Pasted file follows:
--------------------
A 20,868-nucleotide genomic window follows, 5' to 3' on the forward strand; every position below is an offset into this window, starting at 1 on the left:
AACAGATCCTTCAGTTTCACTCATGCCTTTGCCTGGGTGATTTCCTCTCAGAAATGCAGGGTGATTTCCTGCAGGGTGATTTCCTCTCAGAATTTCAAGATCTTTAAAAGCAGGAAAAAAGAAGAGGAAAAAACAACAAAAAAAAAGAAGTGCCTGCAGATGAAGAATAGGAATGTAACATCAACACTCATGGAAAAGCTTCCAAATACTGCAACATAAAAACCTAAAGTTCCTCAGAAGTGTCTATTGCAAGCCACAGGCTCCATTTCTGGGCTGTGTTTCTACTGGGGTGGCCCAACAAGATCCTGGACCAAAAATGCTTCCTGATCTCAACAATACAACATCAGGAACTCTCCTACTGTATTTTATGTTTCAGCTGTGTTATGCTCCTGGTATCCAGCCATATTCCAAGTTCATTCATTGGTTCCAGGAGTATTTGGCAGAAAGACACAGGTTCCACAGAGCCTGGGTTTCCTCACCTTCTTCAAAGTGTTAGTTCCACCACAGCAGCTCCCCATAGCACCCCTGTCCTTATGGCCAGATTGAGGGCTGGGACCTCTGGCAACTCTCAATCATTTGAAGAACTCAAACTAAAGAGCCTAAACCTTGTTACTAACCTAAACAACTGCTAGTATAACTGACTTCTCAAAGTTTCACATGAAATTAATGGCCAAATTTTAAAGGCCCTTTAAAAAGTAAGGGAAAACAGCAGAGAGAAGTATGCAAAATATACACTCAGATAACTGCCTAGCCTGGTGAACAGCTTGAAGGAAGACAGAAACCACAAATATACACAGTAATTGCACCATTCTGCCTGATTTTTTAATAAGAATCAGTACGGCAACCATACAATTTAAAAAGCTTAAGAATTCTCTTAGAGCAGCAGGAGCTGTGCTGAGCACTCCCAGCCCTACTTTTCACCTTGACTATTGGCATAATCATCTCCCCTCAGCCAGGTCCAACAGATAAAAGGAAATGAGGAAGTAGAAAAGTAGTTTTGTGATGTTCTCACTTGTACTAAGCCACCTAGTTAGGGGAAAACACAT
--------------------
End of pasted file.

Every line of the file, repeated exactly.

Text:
A 20,868-nucleotide genomic window follows, 5' to 3' on the forward strand; every position below is an offset into this window, starting at 1 on the left:
AACAGATCCTTCAGTTTCACTCATGCCTTTGCCTGGGTGATTTCCTCTCAGAAATGCAGGGTGATTTCCTGCAGGGTGATTTCCTCTCAGAATTTCAAGATCTTTAAAAGCAGGAAAAAAGAAGAGGAAAAAACAACAAAAAAAAAGAAGTGCCTGCAGATGAAGAATAGGAATGTAACATCAACACTCATGGAAAAGCTTCCAAATACTGCAACATAAAAACCTAAAGTTCCTCAGAAGTGTCTATTGCAAGCCACAGGCTCCATTTCTGGGCTGTGTTTCTACTGGGGTGGCCCAACAAGATCCTGGACCAAAAATGCTTCCTGATCTCAACAATACAACATCAGGAACTCTCCTACTGTATTTTATGTTTCAGCTGTGTTATGCTCCTGGTATCCAGCCATATTCCAAGTTCATTCATTGGTTCCAGGAGTATTTGGCAGAAAGACACAGGTTCCACAGAGCCTGGGTTTCCTCACCTTCTTCAAAGTGTTAGTTCCACCACAGCAGCTCCCCATAGCACCCCTGTCCTTATGGCCAGATTGAGGGCTGGGACCTCTGGCAACTCTCAATCATTTGAAGAACTCAAACTAAAGAGCCTAAACCTTGTTACTAACCTAAACAACTGCTAGTATAACTGACTTCTCAAAGTTTCACATGAAATTAATGGCCAAATTTTAAAGGCCCTTTAAAAAGTAAGGGAAAACAGCAGAGAGAAGTATGCAAAATATACACTCAGATAACTGCCTAGCCTGGTGAACAGCTTGAAGGAAGACAGAAACCACAAATATACACAGTAATTGCACCATTCTGCCTGATTTTTTAATAAGAATCAGTACGGCAACCATACAATTTAAAAAGCTTAAGAATTCTCTTAGAGCAGCAGGAGCTGTGCTGAGCACTCCCAGCCCTACTTTTCACCTTGACTATTGGCATAATCATCTCCCCTCAGCCAGGTCCAACAGATAAAAGGAAATGAGGAAGTAGAAAAGTAGTTTTGTGATGTTCTCACTTGTACTAAGCCACCTAGTTAGGGGAAAACACAT